Encouraging and supporting Canadians to live tobacco-free
Join the dialogue on the future of tobacco control
Lung cancer is the leading cause of cancer death in Canada. An estimated 25,300 Canadians will be diagnosed with the disease in 2011 and 20,600 will die from it.1 Overall, fewer than 16 per cent of lung cancer patients survive five years or more.
It is well established that tobacco use accounts for the majority of all cases of lung cancer.2 In March 2011, the Government of Canada extended the Federal Tobacco Control Strategy for one year, to implement several high-profile tobacco initiatives such as the Cracking Down on Tobacco Marketing Aimed at Youth Act. New larger graphic health warning messages on packaging are also being implemented. These feature oral cancers, heart disease, and stroke, and for the first time, testimonials from individuals affected by tobacco use. Health Canada is now seeking input from Canadians on a future federal role in tobacco control. Interested Canadians will have an opportunity to offer their input until October 11, 2011. For more information and to participate in the consultation, visit Health Canada’s website.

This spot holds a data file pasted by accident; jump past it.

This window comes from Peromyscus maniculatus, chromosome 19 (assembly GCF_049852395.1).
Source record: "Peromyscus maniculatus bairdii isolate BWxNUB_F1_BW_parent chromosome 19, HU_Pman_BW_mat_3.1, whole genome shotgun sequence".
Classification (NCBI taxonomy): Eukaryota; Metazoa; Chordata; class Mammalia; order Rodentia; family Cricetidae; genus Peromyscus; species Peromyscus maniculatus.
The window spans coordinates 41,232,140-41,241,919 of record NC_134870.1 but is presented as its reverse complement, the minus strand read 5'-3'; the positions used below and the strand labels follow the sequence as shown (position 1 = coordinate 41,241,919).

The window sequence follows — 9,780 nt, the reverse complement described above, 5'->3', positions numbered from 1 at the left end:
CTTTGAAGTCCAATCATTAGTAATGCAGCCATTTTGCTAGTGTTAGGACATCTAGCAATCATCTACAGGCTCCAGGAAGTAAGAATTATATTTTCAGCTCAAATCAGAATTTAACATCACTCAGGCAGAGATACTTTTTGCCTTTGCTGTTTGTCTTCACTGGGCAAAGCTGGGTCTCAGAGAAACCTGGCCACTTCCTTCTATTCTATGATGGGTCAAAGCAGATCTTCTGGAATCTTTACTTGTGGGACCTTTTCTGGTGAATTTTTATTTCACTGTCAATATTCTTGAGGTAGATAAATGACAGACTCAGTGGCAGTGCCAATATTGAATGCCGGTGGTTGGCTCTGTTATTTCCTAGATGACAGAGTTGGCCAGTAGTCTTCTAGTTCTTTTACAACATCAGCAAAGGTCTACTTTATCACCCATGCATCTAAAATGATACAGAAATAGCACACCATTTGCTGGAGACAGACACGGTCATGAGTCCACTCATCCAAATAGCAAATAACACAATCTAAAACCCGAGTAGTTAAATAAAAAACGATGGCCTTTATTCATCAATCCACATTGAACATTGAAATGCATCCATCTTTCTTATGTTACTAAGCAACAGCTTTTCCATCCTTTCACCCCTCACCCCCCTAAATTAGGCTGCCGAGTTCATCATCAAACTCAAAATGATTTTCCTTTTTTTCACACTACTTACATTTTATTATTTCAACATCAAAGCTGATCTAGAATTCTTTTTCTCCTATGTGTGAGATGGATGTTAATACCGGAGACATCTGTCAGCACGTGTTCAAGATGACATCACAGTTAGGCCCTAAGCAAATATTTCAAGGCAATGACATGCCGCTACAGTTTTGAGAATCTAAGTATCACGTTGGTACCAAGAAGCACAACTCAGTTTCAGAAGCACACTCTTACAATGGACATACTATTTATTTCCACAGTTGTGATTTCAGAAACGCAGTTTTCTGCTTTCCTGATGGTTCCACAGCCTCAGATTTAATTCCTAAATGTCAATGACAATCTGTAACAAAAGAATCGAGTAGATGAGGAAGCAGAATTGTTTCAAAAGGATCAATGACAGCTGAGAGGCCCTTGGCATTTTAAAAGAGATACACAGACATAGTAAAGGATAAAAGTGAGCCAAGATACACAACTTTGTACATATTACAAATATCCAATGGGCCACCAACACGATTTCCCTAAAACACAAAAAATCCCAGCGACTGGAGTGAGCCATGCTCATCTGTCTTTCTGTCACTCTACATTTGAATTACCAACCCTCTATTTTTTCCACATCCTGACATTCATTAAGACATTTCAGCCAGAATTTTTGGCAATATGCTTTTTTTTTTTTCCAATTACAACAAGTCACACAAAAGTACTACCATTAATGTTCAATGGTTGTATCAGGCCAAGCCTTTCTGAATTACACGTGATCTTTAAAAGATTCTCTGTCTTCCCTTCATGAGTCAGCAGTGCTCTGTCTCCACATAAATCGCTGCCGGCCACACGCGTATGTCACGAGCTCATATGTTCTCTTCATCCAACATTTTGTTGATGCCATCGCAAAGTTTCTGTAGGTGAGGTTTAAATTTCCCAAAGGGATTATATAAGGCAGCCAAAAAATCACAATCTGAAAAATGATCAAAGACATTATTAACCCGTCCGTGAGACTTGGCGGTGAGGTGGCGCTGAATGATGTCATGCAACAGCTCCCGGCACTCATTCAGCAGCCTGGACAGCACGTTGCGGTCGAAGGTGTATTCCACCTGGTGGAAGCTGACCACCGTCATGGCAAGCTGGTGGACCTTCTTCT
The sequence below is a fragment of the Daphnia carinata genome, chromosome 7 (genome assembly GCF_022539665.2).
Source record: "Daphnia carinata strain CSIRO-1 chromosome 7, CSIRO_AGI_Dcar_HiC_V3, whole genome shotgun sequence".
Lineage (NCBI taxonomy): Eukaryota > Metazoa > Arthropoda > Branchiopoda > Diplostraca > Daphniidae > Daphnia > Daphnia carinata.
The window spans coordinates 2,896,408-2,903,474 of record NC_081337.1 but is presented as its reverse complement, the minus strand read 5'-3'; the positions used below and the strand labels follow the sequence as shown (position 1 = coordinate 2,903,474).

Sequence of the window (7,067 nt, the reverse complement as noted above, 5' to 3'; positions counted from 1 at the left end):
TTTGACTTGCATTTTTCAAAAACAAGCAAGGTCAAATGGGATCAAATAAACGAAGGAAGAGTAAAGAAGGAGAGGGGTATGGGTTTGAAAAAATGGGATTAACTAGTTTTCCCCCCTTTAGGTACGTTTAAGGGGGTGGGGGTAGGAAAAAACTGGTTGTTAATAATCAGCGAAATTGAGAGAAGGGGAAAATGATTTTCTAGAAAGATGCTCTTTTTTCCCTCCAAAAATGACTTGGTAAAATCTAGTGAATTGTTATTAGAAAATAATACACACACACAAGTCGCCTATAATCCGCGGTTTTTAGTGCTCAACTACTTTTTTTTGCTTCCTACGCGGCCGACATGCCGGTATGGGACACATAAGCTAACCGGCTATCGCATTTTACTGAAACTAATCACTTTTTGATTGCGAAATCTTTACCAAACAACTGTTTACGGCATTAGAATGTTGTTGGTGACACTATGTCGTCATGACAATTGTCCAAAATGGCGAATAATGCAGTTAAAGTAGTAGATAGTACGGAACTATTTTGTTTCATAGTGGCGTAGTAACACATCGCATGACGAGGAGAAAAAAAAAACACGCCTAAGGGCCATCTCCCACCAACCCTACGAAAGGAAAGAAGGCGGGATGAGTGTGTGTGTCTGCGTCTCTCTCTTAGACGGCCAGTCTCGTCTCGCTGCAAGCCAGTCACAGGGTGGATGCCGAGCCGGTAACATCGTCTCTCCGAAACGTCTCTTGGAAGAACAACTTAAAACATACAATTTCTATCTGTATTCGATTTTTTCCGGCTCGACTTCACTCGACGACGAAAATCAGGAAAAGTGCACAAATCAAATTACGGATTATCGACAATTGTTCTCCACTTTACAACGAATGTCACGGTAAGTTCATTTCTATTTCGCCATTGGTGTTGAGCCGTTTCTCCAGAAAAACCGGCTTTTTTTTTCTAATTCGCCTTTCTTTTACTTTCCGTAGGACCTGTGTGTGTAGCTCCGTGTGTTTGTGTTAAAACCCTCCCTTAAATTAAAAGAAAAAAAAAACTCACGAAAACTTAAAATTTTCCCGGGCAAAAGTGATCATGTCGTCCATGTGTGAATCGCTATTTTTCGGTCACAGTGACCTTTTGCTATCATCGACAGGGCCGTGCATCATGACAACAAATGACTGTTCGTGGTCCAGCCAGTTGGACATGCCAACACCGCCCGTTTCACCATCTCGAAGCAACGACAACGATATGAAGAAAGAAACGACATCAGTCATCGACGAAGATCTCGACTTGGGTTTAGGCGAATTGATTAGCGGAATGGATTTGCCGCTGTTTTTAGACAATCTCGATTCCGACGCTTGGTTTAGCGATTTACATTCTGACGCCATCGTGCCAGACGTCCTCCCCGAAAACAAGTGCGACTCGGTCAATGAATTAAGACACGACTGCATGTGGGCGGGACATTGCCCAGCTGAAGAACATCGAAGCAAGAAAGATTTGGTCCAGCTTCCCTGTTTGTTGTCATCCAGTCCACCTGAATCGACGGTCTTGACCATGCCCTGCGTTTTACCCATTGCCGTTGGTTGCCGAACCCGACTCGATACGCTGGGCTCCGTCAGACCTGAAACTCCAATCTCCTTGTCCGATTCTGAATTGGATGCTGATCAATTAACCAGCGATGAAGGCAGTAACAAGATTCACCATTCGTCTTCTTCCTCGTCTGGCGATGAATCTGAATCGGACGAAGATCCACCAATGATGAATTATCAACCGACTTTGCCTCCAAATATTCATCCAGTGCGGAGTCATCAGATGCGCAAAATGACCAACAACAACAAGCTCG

Cancer prevention is at the heart of the Partnership’s work and some examples of our work in the area of promoting lung cancer prevention and early detection include:
- The Partnership’s BETTER Project, an initiative to increase prevention and screening for cancer, heart disease, and diabetes in primary care physicians’ offices in Alberta and Ontario.
- Production of a report, Cancer Control Snapshot: Smoking and Lung Cancer in Canada, which provides information to health-care professionals on smoking and lung cancer.
- The Early Lung Cancer Detection Study, a collaboration between the Partnership and the Terry Fox Research Institute which explores emerging technologies that may improve early detection of lung cancer.
“Tobacco use is the leading cause of preventable death and participating in this consultation is a great chance for all Canadians to continue to help build an environment to support Canadians making the important decision to quit and preventing others from starting to smoke,” said Dr. Heather Bryant, Vice-President of Cancer Control at the Canadian Partnership Against Cancer.
1 Canadian Cancer Society. Canadian Cancer Statistics 2011.Toronto, 2011.
2 Health Canada. Cancer Updates: Lung Cancer in Canada. Ottawa, 1998.